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The Word Is Alive The Gospel of Matthew. Introduction Narrated by Tony Gillon. Author and Title. An insight into the Gospels’ authorship. Author and Title. An insight into the Gospels’ authorship. Early traditions support the authorship. Author and Title.

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the word is alive the gospel of matthew

The Word Is Alive The Gospel of Matthew

Introduction

Narrated by Tony Gillon

author and title
Author and Title
  • An insight into the Gospels’ authorship.
author and title1
Author and Title
  • An insight into the Gospels’ authorship.
  • Early traditions support the authorship.
author and title2
Author and Title
  • An insight into the Gospels’ authorship.
  • Early traditions support the authorship.
  • No supporting evidence to deny Matthew.
author and title3
Author and Title
  • An insight into the Gospels’ authorship.
  • Early traditions support the authorship.
  • No supporting evidence to deny Matthew.
  • Matthew in relation to Mark’s Gospel.
author and title4
Author and Title
  • An insight into the Gospels’ authorship.
  • Early traditions support the authorship.
  • No supporting evidence to deny Matthew.
  • Matthew in relation to Mark’s Gospel.
  • The calling of Matthew by Jesus.
author and title5
Author and Title
  • An insight into the Gospels’ authorship.
  • Early traditions support the authorship.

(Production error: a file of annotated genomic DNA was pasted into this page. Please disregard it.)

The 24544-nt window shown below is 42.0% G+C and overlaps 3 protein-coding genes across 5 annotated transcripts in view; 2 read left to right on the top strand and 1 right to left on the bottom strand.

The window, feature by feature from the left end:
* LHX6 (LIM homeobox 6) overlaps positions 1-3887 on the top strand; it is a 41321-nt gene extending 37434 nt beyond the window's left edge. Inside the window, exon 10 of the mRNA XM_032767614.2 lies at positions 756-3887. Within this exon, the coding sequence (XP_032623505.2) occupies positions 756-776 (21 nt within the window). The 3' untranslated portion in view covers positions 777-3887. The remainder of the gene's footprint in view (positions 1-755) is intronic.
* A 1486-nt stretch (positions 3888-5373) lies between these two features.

• No supporting evidence to deny Matthew.
  • Matthew in relation to Mark’s Gospel.
  • The calling of Matthew by Jesus.
  • Matthew or Levi?
slide8
Date
  • Despite some claims that it was written after the destruction of Jerusalem in AD70 due to the detailed description it claims Jesus gave of this event, there is historical evidence to suggest it was written before the deaths of Peter and Paul.
  • Therefore, the most likely date was the late 50’s or early 60’s.
theme
Theme
  • This is the story of Jesus of Nazareth, recorded by the apostle Matthew as a compelling witness that Jesus is the long-anticipated Messiah, who brought the Kingdom of God to earth and is the prophesied fulfilment of God’s promise of true peace and deliverance for both Jew and Gentile.
purpose
Purpose
  • Matthew crafted his account to demonstrate Jesus’ messianic identity, his inheritance of the Davidic kingship over Israel, and his fulfilment of the promise made to his ancestor Abraham to be a blessing to all the nations.
purpose1